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The Supreme Court has a very mixed track record when it comes to protecting women. As a domestic violence advocate, Criminologist, and activist for a decade, I am deeply concerned that the U.S still fails to prioritize women’s safety. Given that globally more women ages 15-45 die from men’s violence than of cancer, malaria, war and traffic accidents combined, far more needs to be done to protect women and girls. The courts can and should play a far bigger role in doing so.
In 2000, the court overturned part of the Violence Against Women Act (VAWA) that allowed women to sue their abusers in federal court. So, we can sue darn near anyone for anything, just not the people who hurt us most deeply. In 2005, the court ruled in Castle Rock v. Gonzales that a town and its police cannot be sued for failing to enforce a restraining order. Jessica Gonzales, now Lenahan, had a permanent restraining order against her husband Simon, who had been stalking and harassing her. Simon was prohibited from seeing her son (not his biologically) and the couple’s three daughters except during specified visitation times. Simon violated that order by taking the three girls on June 22, 1999 around 5:15 p.m. Jessica first called the police about two hours later, then proceeded to call multiple times and visit the station in person over the next several hours. The police took no action, even though Simon had called Jessica admitting he had the girls at an amusement park in Denver. At approximately 3:20 a.m., Simon showed up at the Castle Rock police station and engaged in a shoot-out with police that left him dead. The police then noticed the bodies of the three girls in his vehicle. The court held 7-2 that the Colorado statute did not require that police actually enforce restraining orders.
What?! Absolutely insane.
Gonzales and her attorneys took the case before the Inter-American Commission on Human Rights, which ruled that the Supreme Court had erred and that the U.S was violating Gonzales’ human rights through this decision. The IACHR cited international human rights treaties and agreements that urge states to exercise due diligence to prevent, investigate, and punish acts of violence against women and to address shortcomings in legislation that fail to protect women.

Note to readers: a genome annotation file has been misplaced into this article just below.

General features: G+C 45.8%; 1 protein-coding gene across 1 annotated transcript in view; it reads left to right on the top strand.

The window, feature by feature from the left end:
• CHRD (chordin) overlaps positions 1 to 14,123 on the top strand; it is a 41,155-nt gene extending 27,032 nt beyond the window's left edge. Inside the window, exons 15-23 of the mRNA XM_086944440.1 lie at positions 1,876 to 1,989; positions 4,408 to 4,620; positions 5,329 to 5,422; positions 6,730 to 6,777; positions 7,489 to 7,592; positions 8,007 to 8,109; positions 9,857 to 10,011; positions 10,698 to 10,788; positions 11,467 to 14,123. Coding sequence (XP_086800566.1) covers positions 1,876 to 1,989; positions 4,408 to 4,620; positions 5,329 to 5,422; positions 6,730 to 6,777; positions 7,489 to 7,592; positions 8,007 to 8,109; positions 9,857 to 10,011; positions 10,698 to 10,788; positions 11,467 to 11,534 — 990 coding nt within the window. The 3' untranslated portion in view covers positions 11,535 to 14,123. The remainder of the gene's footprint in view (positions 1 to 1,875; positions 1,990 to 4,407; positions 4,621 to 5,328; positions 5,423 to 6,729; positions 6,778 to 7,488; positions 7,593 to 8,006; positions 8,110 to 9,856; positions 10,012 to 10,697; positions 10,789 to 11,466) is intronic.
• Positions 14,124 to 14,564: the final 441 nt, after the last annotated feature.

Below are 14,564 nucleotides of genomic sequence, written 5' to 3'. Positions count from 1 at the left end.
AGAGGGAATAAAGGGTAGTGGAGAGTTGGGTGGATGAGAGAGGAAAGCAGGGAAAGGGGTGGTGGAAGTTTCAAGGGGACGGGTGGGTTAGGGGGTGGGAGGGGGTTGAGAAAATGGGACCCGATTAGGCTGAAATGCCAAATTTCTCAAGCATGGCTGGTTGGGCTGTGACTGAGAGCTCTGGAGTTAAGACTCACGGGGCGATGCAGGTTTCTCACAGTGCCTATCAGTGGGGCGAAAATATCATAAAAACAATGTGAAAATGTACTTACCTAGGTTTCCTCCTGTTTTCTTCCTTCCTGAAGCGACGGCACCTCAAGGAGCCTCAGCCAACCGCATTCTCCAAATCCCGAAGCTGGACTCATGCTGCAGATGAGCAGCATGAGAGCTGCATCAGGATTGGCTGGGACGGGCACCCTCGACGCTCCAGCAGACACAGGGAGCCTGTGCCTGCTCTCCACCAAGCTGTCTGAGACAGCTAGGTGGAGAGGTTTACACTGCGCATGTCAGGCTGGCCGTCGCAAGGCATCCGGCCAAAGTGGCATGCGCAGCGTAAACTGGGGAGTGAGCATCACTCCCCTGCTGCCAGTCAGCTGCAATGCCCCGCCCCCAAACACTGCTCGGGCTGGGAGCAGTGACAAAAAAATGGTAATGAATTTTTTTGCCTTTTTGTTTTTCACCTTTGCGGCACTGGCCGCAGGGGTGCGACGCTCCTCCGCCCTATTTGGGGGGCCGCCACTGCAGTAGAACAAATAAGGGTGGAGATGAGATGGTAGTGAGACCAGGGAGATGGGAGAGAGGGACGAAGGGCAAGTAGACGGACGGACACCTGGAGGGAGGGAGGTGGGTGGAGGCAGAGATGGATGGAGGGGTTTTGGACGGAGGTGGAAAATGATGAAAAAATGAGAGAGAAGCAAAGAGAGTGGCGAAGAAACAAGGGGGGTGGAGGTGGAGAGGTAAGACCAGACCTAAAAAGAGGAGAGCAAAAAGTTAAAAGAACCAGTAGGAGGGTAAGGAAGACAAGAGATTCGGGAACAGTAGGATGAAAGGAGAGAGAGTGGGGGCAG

In 2014, the court seemed to improve, as it determined in United States v. Castleman that a state law requiring persons convicted of misdemeanor domestic violence, even when it did not involve force, must still surrender their firearms per federal law. In doing so, the court used a broad interpretation of domestic violence, recognizing it as more than physical.
Yet the court screwed up again, although this time on a case not specifically about abuse. On June 1, 2015, in Elonis v. United States it ruled 7-2 that a man’s threats to his wife via Facebook were not such a big deal, as there was no indication that he intended to threaten her. In one of the first cases to address free speech via social media, the court rejected the “reasonable person” standard that is typical in cases of verbal threats. Anthony Elonis of Bethlehem, Pennsylvania was convicted in 2012 and the conviction was upheld by Third Circuit U.S. Court of Appeals in 2013. The court did not specify what would actually constitute a threat via social media. Instead, its decision was related to the statute on which Elonis was convicted. The federal statute, 18 U. S. C. §875(c), says that anyone who “transmits in interstate or foreign commerce any communication containing any threat to kidnap any person or any threat to injure the person of another” has committed a felony punishable by up to five years in prison. Elonis served 44 months. The statute does not specify that the individual intended to make a threat nor that a court must determine his or her mental state.
Among Elonis’s gems to his wife, Tara, was: “There’s one way to love ya, but a thousand ways to kill ya, And I’m not going to rest until your body is a mess, Soaked in blood and dying from all the little cuts. Hurry up and die bitch.” A judge determined this was indeed threatening and granted her a restraining order requiring that Elonis not only stay away from his wife physically but that he also cease contacting her online or posting anything about or to her. Yet three days after the restraining order hearing he was at it again, posting a joke, and then a week later writing, “Fold up your protective order and put in your pocket. Is it thick enough to stop a bullet?” He then posted that he wanted to “make a name for himself” with “the most heinous school shooting ever imagined.” This caught the attention of FBI agent Denise Stevens, who paid Elonis a visit. Even that didn’t stop him, as he posted after she left: “Little agent lady stood so close. Took all the strength I had not to turn the bitch ghost. Pull my knife, flick my wrist, and slit her throat. Leave her bleedin’ from her jugular in the arms of her partner.” Elonis contended that his posts were in the form of rap music and thus were merely expressive.
In failing to address the fact that Elonis persisted in these hateful and scary comments after the restraining order was issued, the court again protected abusers, not victims. One of the first things a domestic violence advocate knows is that if an abuser is making claims that he intends to hurt his partner, we should go ahead and presume he will at some point act on them.
Laura Finley, Ph.D., teaches in the Barry University Department of Sociology & Criminology.